A day in the life of a…Talent Transfer Evangelist, Tracy ReaMar 16, 2023
...proving the hypothesis that you can successfully move across different sectors and roles
Tracy Rea has achieved a huge amount in a range of areas of her life. Athlete, sports psychologist, sports coach, academic, the list goes on. Juggling her work and academic pursuits with being a single mum, Tracy very much practices what she preaches. Passionate about learning, Tracy has a PhD in Talent Transfer. It is clear that Tracy is equally passionate and diligent in applying what she has learnt in her everyday life, from how she approaches work issues and interacts with colleagues, to conducting her friendships and bringing up her daughter. All of her learning is put to active use. With true versatility, Tracy is currently HR director with a PLC company whilst also volunteering on a couple of Boards close to her heart.
Read on to find out more about Tracy!
I live in Kenilworth in Warwickshire. That is home for me. That’s where I grew up and where I am back now with my family. However, I’ve always moved around the country for jobs, for example I’ve lived in Bath, York and Scotland. I’m used to travelling and I’m used to going where there are opportunities. A typical day for me starts between 5 and 6 am as a result of my daughter not sleeping in, and therefore my body has just kept that rhythm going. But also wanting to get in a gym session before work. So I go to the gym and I’m typically home before my daughter wakes up. At the moment I am travelling to Wakefield and have a good mix of flexible working, which is important to juggle things at home and work.
I probably have a slightly different take on what career success means for me because I’ve had such an eclectic journey. I’ve had varying experiences in different roles across multiple sectors, but I think there’s one underlying current to all of it, which is I want to maximise my learning out of those experiences. I ask myself, “what can I gain in terms of building upon my knowledge, my experience, my skills, so that I am constantly adding to this portfolio of work?” That means I take that forward and use those ideas and those concepts to deliver innovative solutions across multiple environments. So for me I think the fundamental definition of success is around learning. I ask myself “how can I get the most out of a given role?”
“My years as a Performance Director (in high performance sport)
were fantastic in terms of working up to
a very clear deadline, to get the best out of people
in terms of maximising their potential and their talent,
and how to create the right environment for them to thrive.
Therefore a significant amount of lessons learned
that you can take into the corporate world”
My whole family is from a sporting background. My dad played every sport. My mum played a lot of sports as well and was a netball player. My brother was a pro footballer and I represented England in Athletics. So that was our grounding in our formative years. And that kind of ethos and training stayed with me and it was something I knew I wanted to pursue in my career somehow. I originally trained as a Sports Psychologist. I was a national netball coach and also worked as a lecturer at a few universities. I then went up to Scotland and I was Performance Director of Scottish Gymnastics in the lead up to the Glasgow 2014 Commonwealth Games.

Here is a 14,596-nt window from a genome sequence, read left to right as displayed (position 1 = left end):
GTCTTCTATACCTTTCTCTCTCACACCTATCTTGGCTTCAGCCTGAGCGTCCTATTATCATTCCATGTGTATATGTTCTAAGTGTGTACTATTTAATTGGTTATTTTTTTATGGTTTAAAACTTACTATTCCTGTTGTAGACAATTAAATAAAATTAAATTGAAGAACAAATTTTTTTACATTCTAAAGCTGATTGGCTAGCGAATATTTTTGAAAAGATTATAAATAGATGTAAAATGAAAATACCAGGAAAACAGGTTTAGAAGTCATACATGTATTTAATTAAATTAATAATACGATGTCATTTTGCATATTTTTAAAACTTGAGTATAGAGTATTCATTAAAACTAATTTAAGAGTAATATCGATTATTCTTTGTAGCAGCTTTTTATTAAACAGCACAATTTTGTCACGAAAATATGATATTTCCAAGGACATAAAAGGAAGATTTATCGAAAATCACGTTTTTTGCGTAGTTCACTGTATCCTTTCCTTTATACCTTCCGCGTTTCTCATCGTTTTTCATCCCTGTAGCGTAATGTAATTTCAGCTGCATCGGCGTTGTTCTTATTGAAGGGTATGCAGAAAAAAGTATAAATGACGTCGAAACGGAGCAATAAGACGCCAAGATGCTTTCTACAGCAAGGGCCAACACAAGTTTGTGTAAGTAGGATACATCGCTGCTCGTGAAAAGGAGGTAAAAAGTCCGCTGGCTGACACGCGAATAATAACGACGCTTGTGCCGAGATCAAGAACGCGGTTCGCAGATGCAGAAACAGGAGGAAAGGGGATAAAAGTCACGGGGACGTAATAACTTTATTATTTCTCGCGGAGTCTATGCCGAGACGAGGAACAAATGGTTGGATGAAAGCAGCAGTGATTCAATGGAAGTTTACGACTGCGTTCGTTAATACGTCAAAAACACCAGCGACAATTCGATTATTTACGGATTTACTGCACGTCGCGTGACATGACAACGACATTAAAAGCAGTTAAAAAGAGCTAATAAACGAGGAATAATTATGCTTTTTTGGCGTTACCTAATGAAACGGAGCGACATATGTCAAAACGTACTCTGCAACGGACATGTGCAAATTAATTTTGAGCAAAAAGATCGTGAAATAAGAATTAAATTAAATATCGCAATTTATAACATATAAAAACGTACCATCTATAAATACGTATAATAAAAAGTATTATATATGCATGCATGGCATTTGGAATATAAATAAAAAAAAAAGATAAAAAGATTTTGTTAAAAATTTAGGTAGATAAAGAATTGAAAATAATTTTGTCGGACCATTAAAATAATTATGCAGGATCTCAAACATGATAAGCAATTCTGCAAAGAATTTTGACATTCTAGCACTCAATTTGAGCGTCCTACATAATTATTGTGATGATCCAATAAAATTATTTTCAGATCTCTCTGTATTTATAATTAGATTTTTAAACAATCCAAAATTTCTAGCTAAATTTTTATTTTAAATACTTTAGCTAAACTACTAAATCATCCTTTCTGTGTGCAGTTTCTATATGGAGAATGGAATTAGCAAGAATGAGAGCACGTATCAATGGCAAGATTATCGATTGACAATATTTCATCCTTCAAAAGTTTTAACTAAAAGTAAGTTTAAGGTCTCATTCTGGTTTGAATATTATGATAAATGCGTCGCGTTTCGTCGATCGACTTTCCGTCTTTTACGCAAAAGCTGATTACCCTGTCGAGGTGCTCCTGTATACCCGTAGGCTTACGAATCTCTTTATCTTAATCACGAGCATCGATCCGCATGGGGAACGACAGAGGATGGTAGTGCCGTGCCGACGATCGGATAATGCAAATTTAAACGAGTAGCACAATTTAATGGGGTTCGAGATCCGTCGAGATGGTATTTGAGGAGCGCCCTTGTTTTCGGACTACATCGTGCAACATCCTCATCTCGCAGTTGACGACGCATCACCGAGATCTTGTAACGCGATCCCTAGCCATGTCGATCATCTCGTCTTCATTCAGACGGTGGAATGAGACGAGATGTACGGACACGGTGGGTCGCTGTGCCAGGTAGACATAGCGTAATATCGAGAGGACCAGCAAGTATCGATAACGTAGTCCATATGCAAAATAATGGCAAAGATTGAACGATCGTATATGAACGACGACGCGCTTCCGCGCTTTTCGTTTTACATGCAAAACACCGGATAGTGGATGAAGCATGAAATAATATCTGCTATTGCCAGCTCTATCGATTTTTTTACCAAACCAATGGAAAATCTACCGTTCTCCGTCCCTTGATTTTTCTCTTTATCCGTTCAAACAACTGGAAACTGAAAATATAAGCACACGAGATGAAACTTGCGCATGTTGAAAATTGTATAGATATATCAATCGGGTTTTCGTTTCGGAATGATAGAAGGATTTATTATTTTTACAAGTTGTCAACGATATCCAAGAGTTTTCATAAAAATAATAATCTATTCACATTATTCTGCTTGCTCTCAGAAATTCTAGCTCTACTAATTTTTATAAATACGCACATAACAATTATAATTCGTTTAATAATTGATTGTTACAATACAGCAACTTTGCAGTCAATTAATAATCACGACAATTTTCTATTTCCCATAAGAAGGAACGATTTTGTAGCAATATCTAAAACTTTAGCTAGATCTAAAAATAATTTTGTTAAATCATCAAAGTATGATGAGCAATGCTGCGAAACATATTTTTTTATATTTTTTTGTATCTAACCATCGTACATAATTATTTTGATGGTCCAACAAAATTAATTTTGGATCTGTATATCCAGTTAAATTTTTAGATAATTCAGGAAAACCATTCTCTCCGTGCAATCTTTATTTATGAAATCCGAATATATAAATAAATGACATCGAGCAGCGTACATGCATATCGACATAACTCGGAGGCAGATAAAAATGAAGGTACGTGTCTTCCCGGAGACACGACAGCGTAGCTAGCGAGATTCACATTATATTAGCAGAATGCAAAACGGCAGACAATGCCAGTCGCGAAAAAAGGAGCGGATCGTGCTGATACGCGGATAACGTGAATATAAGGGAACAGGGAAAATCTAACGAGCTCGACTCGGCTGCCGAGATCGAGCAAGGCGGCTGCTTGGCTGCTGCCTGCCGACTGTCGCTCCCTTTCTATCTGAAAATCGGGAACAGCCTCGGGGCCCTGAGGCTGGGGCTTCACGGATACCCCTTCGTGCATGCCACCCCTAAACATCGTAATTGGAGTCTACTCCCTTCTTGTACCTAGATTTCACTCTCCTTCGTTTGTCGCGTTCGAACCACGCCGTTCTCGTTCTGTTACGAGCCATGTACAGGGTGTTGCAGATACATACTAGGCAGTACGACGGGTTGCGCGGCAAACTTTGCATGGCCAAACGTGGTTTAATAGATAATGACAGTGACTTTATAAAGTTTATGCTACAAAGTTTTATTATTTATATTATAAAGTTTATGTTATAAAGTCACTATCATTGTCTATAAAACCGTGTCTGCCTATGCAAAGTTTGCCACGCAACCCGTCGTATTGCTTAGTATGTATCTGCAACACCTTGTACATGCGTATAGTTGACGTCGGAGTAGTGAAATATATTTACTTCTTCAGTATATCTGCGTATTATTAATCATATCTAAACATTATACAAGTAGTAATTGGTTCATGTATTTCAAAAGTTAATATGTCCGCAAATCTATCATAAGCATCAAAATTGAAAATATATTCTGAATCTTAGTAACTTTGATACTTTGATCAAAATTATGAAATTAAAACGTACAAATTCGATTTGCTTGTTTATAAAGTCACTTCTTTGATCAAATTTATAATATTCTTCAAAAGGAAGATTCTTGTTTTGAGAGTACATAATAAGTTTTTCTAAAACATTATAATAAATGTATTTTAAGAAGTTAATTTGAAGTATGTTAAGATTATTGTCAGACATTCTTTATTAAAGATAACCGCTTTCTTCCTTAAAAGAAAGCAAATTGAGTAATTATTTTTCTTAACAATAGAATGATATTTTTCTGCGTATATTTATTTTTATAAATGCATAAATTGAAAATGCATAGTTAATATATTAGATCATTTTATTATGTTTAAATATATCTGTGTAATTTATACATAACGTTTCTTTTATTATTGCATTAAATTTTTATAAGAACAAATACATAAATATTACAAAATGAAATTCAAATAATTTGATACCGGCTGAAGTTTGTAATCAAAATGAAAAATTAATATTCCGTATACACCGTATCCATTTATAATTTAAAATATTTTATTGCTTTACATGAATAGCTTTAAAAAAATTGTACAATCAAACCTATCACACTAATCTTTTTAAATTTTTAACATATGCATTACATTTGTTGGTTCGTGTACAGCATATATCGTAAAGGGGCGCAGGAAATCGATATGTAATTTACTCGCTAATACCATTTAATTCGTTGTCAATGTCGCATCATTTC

I’ve always been a single mother, so a lot of my time is taken up chauffeuring my daughter around everywhere! I also have my parents live with me, which is quite unique in terms of a family unit, and that’s been for nearly 10 years now. But when I’ve been working full-time I’ve also been studying for a PhD part-time, which culminated in 2018. So a lot of my time was spent reading and writing, and weekends at the local University library. This is a continuation of that concept of learning I spoke about earlier. I just love learning about new stuff! So typically I’d get up at 5am and finish around 2pm on a Saturday so I could spend the rest of the time with my daughter.
I guess you’d say I’ve had a portfolio career. But I can pick out a couple of consistent themes that spread across all the different environments I’ve worked in and all the roles I’ve had. Firstly it’s all about people. Taking a holistic approach. People might be very competent in what they do, have a significant amount of skills and so on, but at the end of the day people go through peaks and troughs in life and that impacts the extent to which they’re able to deliver. I think unless you look at them as a whole person and can help them through whatever they’re experiencing you won’t be able to get the best out of them at work. That’s something I learned very early on, being an athlete myself and then being a coach. You need that rounded view and you need the skill set to be able to engage with people in that way.
Secondly, and probably the most valuable skill set that I learned very early on, is around coaching ability. So I’m a big believer in understanding what that skill set is and how you engage with people to help them come up with their own answers, so that you’re guiding them but ultimately helping them become independent. The result is that they can think for themselves and are able to take initiative, take autonomy over things, make decisions. I find this a useful approach to take in day to day life, with colleagues, with friends, with my daughter and so on. From a parental point of view, it’s very easy to go into “tell mode”, but you’re trying to make them independent, even from a young age. And this philosophy is the same in a work environment.
To find out more about Tracy, see her LinkedIn profile here:
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